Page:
July 23, 1988 is the date global warming really came into the limelight. NASA scientist James Hansen gave a landmark speech to the US Congress that day, stating that there was a clear correlation between the greenhouse effect and global warming.
That was over three decades ago, and yet global temperatures have continued to rise since then. With each year that we don’t tackle the problem, it gets even worse.
Why are we finding such an urgent and potentially devastating issue as climate change so hard to tackle, and what can we do about it?
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Imagine each shepherd in a village has their own private grazing land. To ensure its continued fertility, each shepherd would limit how much is grazed on their grazing land. This prudence would keep the soil fertile and the herd healthy.
Imagine, on the other hand, that the grazing land is shared by all the shepherds in an entire village. The best thing for the collective would be for each shepherd to limit how much their sheep graze. But, naturally, each shepherd asks himself: What benefit would it give me to allow just one extra sheep to graze?
Let's weigh the positives and negatives.
Positive: Since the shepherd receives all the benefits of allowing an extra sheep to graze, the positive can be given a weighting of 1.
Negative: Allowing one extra animal to graze would deplete the land’s resources even more. However, the negative effects of overgrazing are shared by everyone, therefore the negative can be given a weighting of a fraction of -1.
Weighing the positives and negatives, and realising the net positive effect, the rational thing for the shepherd to do would be to allow one more sheep to graze. And another. And another. Every other shepherd comes to the same decision, resulting in the destruction of the grazing land, and making everyone worse off in the long term than if they had been more prudent.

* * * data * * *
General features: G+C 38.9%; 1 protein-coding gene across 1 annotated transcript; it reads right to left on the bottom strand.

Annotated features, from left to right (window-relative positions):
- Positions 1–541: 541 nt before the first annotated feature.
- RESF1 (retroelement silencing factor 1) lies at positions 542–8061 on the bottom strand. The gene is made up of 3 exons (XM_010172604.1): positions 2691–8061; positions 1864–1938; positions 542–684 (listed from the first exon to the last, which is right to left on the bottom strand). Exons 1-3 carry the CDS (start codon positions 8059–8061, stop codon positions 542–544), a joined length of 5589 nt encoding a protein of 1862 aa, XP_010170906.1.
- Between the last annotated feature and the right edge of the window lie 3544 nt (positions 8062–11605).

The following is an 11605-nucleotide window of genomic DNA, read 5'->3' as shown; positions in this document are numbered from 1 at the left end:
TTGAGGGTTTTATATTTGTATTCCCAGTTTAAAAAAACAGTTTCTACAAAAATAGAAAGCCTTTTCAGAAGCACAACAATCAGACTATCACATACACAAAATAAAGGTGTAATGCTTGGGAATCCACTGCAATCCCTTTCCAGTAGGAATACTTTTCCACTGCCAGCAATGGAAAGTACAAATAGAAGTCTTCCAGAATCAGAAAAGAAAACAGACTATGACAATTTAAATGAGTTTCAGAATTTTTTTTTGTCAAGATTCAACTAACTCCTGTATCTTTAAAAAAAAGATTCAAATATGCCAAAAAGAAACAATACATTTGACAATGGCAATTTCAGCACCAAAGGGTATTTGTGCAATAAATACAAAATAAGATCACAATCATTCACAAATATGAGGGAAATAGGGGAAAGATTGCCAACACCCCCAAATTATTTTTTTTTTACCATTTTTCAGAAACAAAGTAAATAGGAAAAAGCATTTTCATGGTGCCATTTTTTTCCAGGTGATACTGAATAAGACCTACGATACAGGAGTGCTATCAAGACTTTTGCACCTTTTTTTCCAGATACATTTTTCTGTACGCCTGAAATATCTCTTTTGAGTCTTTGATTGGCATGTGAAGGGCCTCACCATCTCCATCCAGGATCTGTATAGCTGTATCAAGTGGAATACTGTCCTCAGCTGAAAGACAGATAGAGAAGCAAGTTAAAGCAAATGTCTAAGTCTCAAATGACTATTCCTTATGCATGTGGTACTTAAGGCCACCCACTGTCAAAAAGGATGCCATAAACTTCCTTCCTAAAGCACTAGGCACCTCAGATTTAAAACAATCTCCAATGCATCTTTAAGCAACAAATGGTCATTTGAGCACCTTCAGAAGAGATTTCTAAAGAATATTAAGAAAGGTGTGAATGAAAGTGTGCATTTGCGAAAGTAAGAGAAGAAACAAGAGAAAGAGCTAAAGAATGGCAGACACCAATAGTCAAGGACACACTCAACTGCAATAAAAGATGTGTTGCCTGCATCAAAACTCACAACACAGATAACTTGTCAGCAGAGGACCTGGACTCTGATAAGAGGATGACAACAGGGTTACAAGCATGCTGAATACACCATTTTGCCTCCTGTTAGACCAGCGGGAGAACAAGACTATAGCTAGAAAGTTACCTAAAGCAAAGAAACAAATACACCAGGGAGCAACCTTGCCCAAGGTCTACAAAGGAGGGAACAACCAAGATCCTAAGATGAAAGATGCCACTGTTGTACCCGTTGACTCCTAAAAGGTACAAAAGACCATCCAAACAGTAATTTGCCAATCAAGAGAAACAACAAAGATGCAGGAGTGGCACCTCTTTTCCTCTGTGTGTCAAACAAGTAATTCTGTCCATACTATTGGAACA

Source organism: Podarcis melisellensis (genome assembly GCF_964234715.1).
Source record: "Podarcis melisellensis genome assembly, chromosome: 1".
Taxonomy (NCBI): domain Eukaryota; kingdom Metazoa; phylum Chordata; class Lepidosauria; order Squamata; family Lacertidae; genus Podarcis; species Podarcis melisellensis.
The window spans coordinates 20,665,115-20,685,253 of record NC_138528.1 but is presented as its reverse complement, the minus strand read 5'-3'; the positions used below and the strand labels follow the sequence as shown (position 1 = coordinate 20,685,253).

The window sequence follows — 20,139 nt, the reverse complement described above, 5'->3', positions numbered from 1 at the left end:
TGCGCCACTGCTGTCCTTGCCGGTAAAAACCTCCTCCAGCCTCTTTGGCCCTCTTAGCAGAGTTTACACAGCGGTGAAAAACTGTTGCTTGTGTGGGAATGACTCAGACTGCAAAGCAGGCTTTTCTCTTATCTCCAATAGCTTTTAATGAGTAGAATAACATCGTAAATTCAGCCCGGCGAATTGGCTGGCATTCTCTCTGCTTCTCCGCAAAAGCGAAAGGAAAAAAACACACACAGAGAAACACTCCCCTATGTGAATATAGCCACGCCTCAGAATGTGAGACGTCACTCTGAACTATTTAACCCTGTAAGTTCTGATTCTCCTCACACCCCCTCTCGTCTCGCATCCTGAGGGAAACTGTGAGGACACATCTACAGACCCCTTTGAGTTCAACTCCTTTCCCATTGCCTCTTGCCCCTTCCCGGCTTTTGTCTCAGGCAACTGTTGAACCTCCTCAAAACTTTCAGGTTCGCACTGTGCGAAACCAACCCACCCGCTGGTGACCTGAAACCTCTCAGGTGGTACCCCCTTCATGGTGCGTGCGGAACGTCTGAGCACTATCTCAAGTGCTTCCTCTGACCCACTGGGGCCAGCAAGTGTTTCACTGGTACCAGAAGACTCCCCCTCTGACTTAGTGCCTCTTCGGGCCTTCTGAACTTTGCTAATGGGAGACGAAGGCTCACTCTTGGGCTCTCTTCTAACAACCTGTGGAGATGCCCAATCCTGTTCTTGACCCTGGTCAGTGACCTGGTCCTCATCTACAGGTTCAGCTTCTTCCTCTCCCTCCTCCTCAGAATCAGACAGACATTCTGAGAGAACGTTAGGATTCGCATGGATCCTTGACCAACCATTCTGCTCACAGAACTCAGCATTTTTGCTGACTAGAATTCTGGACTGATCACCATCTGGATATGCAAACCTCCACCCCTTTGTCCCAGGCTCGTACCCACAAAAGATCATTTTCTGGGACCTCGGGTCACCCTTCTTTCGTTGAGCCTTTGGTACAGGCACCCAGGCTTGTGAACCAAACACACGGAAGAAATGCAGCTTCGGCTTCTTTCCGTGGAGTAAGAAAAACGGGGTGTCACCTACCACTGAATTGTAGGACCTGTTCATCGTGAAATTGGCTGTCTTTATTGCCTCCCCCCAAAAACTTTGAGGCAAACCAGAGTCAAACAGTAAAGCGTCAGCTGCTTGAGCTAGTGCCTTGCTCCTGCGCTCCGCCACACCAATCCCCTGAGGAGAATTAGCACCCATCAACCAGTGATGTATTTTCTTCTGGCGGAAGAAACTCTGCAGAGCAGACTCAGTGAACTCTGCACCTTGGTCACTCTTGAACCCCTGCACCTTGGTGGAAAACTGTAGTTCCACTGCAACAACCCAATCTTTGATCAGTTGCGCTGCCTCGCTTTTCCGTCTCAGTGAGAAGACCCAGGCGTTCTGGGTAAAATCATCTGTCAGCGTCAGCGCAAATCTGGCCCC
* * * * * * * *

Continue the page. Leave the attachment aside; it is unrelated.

In the long term: that's the key. Overusing grazing lands certainly might benefit all parties in the short term, but not in the long term.
Replace the common grazing lands with the atmosphere, and the shepherds with individual countries, and we start to see the problem. This is the tragedy of the commons, and it’s why climate change is so hard to fix.
Limiting greenhouse gas emissions often means limiting economic growth, and when some countries limit emissions while others do not, the negatives effects are borne by those countries that limit emissions. This forces all countries to emit as much as they can.
Or so it would, if there wasn't a way to deal with the tragedy of the commons.
There are ways to deal with the tragedy of the commons. The most obvious way is to attach property rights to the resource in question. The world’s oceans are divided into Exclusive Economic Zones, and this has made countries more prudent with the amount they fish each year, preventing overfishing.
Another way is to assign responsibility for the resource to a body that then regulates its use. This is easy to do in a country, where the government assumes this role. It’s a lot harder to regulate several sovereign countries. International regulatory bodies don’t have the same power over sovereign countries as governments do over their citizens.
But there's a third way - collective action. Countries can work together to reduce greenhouse gas emissions. Countries around the world have adopted multiple global climate agreements - the United Nations Framework Convention on Climate Change in 1992, the Kyoto Protocol in 1997, and the Paris Climate Accords in 2015. They are a step in the right direction, but time will tell whether they succeed in reducing global emissions.
One thing that we've got going for us is that we've done it before: the ozone hole, discovered in the 1980s and caused by the emmision of CFCs, finally closed in December 2020, thanks to collective action.
The tragedy of the commons is the main reason why climate change is so hard to fix, but we can overcome it. We've done it before.